Students learned about African-American influence in U.S. culture and history.
The sound of rain against the sidewalk emanated from the rainstick while the maracas rattled to the beat. The African drums also complimented the other band parts to create a lively rhythm.
On the eve of Black History Month, CCA students attended a field trip to theAfrican American Museum in Philadelphia.
The tour led students in grades K-5 throughout the African American Museum’s new exhibit, “Audacious Freedom.”
“What does freedom mean to you?” asked Alicia, a tour guide at the museum.
“To be free,” one CCA student said.
“To choose your own rules,” another student said.
During the interactive tour, CCA students were able to take on the role of Harriet Tubman leading the metaphorical Underground Railroad. Students crouched low and spoke in hushed voices, emulating the obstacles that African-Americans escaping slavery had to face.
CCA allows students to attend one paid field trip per month, but students can attend an unlimited number of free field trips, as long as there is enough space to accommodate them. CCA offers more than 500 field trips across Pennsylvania and students can attend field trips in any part of the state.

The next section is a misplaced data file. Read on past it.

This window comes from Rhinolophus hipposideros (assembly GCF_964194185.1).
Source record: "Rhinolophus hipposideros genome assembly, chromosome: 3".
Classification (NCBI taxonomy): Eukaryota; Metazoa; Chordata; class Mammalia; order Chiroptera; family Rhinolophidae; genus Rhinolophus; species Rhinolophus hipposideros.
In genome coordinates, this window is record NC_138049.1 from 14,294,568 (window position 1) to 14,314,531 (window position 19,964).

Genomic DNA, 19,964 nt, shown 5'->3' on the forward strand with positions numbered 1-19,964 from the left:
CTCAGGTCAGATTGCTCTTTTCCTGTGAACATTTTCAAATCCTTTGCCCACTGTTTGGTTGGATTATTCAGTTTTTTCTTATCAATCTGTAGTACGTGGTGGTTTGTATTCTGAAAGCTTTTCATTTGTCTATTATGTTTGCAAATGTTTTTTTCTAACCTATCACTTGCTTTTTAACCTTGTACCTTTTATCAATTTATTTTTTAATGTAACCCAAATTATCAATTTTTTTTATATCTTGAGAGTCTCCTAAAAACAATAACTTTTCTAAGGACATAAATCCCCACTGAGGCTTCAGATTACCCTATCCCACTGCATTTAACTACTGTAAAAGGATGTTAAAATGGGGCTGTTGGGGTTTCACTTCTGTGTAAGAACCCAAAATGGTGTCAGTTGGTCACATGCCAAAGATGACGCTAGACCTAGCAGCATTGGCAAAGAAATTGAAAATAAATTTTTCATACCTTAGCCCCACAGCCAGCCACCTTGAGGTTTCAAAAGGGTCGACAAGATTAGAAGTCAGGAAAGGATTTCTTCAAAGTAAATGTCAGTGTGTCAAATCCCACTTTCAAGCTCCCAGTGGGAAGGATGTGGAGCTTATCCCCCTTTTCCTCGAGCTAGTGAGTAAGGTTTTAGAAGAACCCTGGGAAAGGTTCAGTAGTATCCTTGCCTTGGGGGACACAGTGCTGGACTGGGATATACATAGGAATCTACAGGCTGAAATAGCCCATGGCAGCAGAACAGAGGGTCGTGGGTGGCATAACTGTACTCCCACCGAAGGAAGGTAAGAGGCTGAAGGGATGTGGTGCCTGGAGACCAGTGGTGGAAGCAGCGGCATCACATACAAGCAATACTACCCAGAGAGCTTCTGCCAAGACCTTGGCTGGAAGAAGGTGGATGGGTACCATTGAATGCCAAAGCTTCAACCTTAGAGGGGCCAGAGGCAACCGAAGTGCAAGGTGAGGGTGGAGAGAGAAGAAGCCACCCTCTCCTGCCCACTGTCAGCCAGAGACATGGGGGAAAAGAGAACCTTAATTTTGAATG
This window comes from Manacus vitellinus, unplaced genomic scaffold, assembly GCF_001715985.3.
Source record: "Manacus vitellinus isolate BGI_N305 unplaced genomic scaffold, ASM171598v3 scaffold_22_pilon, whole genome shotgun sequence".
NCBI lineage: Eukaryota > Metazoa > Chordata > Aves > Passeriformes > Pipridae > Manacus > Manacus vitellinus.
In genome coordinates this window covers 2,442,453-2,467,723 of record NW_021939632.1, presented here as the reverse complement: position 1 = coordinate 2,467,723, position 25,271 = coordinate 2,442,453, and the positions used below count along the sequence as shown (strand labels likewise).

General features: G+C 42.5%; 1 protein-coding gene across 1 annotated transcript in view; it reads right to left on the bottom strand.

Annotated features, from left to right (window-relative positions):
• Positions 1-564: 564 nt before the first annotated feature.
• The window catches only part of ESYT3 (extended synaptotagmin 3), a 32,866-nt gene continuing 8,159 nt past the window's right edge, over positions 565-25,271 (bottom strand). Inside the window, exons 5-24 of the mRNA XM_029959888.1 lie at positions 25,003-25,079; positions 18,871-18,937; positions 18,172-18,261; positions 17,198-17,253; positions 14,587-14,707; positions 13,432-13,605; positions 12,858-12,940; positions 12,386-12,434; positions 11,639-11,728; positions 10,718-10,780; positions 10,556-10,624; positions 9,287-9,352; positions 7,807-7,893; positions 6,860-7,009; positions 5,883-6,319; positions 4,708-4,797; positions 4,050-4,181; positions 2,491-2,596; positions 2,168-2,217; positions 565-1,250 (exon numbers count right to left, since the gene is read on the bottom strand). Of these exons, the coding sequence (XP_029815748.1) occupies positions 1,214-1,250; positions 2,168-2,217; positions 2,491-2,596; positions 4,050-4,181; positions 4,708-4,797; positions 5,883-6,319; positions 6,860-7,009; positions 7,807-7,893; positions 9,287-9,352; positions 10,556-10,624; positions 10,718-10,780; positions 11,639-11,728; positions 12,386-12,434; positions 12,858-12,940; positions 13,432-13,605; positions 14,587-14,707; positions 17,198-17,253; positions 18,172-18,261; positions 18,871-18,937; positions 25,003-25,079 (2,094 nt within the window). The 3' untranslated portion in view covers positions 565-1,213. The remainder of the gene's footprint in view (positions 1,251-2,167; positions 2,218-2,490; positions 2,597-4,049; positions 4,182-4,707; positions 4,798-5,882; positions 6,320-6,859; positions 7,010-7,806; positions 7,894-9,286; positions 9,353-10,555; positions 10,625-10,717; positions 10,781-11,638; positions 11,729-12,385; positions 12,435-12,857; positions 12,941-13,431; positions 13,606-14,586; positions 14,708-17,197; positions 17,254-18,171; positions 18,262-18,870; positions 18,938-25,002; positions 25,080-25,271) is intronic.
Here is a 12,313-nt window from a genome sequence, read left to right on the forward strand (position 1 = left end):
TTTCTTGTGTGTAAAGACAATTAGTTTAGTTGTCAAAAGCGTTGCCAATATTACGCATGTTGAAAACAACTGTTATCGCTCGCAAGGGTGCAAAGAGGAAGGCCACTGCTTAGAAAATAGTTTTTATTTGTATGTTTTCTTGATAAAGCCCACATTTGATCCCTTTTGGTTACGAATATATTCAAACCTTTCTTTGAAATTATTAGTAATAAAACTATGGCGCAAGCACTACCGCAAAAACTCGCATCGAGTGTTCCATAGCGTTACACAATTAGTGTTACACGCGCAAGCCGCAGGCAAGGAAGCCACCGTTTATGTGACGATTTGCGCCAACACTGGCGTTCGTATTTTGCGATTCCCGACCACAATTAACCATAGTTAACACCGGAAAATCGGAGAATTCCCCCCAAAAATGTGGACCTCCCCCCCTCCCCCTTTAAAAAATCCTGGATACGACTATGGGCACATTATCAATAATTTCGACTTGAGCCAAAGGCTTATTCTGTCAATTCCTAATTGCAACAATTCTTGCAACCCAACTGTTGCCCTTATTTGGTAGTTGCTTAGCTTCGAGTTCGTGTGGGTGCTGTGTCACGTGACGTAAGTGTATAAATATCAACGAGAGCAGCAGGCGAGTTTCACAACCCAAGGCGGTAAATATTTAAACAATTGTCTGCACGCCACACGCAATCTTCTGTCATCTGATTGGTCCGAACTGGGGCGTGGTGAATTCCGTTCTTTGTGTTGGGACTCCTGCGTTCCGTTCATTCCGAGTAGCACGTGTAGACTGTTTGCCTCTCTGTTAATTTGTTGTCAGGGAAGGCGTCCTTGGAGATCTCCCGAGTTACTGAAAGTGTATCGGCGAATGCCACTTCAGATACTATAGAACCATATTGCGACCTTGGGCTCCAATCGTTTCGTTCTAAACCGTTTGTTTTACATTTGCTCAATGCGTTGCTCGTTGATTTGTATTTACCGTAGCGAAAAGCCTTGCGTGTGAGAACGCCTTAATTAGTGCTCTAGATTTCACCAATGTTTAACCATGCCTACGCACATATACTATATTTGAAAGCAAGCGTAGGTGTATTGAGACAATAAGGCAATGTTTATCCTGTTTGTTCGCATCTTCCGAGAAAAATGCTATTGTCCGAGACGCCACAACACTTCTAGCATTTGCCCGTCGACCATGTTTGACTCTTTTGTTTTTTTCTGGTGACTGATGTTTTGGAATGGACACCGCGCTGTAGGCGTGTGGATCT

The line of CCA students inched forward up the museum’s ramp and continued to explore the “Audacious Freedom” exhibit where they found interactive videos of African-American trailblazers that were particularly formative to Philadelphia’s history. Frederick Douglass, William Still, Henry Box Brown, Harriet Tubman and John Brown were among the names of the African-American revolutionaries that the museum showcased.
Ashley Dawson, a family involvement coordinator at CCA, said that one of her favorite aspects of CCA is when families become regulars on field trips in her region. Family involvement coordinators help plan field trips and oversee family mentors at CCA.
Talia, a CCA fourth-grader, said that her favorite subject taught at CCA is history, so she was particularly engaged with this field trip. Talia especially loves attending field trips with her best friend, Emily, whom she met during a previous CCA field trip.
The social aspect of the field trips are just as impactful as the learning itself.
“It’s a bonding time for them to build those relationships as well as educational,” said Ashley.
Students were introduced to instruments from various African cultures during the museum’s “Learning Through the Arts” workshop. CCA students had the opportunity to learn how to play the instruments, ranging from the maraca to the conga. The workshop concluded with an interactive drum circle where each CCA student added a different beat to the mix.
This field trip took place in preparation of Black History Month reminding students of the importance of African-Americans in music and history. CCA fosters an environment that allows students to be bold in pursuing their educational objectives and career aspirations.
“I have seen those kids in the year that I have been in the field. They will respond. They are confident in what they have learned in the classroom and bring it back to the field trip,” Ashley said. “They dig and they keep digging until they get the answer.”